Patrick Semansky / AP

It was less than three years ago that the death of Freddie Gray, and the demonstrations that followed, transfixed the nation, though it feels like much longer. That story occurred at a time of intense scrutiny on police around the nation, which began after the protests in Ferguson, Missouri following the killing of Michael Brown by a police officer. Since then, the nation’s attentions have shifted, first to the acrimonious presidential election, and then to the never-ending circus of the Trump administration. Yet a court case in Baltimore now ought to be a huge national story.

The Gray case captured attention not only because the facts of Gray’s death were so ghastly—he was arrested for no good reason, thrown into a police van, and within an hour he was in a coma, his spine nearly severed—but also because the protests after his death served as an outlet for years of grievances that black Baltimoreans had accumulated against the city’s police department.

What’s striking about the story of the city’s gun-trace task force is different, in that rather than merely offering a single case that symbolizes an unjust system, it shows how bad behavior by a small group of police can on its own affect a large number of people. In March of last year, the city suspended the decade-old unit, and eight of its nine members were charged by federal prosecutors with stealing hundreds of thousands of dollars from suspects and defrauding the city for overtime pay using fraudulent documents. Over the last week, as the Baltimore Sun’s excellent crime reporter Justin Fenton has chronicled, task-force member Maurice Ward, a detective who pleaded guilty and is now testifying against his comrades, has unspooled an amazing range of abuses.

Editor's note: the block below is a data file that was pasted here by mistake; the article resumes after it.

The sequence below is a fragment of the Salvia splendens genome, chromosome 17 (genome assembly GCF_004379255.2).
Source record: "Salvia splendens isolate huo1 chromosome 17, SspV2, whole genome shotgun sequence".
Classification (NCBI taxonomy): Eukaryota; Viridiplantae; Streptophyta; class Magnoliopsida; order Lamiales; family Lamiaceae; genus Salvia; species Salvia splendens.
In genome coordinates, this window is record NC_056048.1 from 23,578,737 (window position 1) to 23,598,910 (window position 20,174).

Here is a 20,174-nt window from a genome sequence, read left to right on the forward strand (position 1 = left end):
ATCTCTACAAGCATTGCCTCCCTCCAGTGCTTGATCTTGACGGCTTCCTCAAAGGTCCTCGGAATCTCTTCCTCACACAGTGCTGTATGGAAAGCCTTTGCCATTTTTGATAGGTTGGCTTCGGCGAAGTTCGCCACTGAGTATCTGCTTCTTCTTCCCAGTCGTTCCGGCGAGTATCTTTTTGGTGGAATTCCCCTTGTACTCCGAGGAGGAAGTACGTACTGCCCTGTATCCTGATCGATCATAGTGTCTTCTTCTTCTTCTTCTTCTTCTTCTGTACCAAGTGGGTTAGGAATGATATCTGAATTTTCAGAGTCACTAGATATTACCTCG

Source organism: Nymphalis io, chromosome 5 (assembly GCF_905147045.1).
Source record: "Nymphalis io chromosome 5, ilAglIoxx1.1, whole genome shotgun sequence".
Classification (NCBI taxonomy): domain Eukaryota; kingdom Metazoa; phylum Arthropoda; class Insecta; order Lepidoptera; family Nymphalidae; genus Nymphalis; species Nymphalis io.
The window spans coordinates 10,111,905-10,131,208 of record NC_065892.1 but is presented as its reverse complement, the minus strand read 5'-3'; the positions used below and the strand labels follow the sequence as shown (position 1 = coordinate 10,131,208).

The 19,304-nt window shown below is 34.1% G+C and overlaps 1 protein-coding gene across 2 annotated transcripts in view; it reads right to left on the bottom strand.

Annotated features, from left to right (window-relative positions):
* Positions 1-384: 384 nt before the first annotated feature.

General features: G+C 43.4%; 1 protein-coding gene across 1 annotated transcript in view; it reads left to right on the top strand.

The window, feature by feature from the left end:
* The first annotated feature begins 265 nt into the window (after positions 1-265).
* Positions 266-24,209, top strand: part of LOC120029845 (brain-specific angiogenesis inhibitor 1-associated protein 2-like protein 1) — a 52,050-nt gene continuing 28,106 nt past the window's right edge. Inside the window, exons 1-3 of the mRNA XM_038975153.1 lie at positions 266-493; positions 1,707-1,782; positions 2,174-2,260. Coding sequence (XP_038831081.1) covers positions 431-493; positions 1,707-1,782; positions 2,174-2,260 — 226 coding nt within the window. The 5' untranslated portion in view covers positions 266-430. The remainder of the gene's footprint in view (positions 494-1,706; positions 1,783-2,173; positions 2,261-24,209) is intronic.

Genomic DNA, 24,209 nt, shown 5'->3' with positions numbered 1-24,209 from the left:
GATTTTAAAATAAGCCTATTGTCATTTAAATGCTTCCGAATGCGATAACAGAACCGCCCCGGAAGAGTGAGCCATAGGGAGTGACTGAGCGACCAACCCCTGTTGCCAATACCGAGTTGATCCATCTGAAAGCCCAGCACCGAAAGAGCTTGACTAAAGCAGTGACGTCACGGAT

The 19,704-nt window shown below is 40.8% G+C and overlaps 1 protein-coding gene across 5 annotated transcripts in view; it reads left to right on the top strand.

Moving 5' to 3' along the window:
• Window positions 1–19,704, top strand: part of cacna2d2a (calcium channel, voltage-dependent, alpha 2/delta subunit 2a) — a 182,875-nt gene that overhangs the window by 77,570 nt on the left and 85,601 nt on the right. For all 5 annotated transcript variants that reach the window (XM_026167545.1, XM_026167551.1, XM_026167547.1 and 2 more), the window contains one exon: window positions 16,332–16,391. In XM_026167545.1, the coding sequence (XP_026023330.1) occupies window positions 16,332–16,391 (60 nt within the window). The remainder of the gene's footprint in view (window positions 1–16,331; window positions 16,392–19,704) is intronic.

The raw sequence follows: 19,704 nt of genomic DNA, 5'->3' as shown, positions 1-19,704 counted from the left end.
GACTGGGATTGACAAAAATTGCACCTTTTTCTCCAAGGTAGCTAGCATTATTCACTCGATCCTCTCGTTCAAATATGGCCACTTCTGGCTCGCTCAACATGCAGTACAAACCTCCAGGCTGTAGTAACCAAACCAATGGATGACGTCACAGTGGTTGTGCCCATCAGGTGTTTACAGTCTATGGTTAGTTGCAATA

Ward’s testimony suggests a police unit that acted as a criminal gang, but with the advantage of legal guns, badges, and the state’s monopoly on the use of force. Some of the offenses are appalling but nonviolent: Seizing money from suspects, the cops would simply pocket part of it. In one case, prosecutors played a tape in which the force opens a safe, and its leader, Sergeant Wayne Jenkins, is heard instructing them not to touch anything, to give the appearance of careful propriety. In fact, Ward testified, the crew had already removed $100,000 of the $200,000 they found in the safe, then reenacted the event for the camera after splitting the first 100 grand among themselves. (Jenkins has also pleaded guilty.)

But other behavior is more shocking. The unit would find groups of men, drive toward them at high speed, and throw the doors open, to see who would run. Then they’d chase and detain those who fled—even though it’s easy to imagine anyone who had just had a car drive at them might split. According to Ward, officers might do this between 10 and 50 times a night.

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Officers also sought out “dope-boy cars”—Honda Accords, Acura TLs, and others—and would pull them over for pretextual reasons like overly tinted windows or seat-belt violations. Any man over 18 carrying a book bag might be stopped as inherently suspicious. Ward also said the unit used illegal GPS trackers, and kept BB guns on hand if they needed to plant them in a pinch. He testified that Jenkins claimed to be a federal agent when seizing money.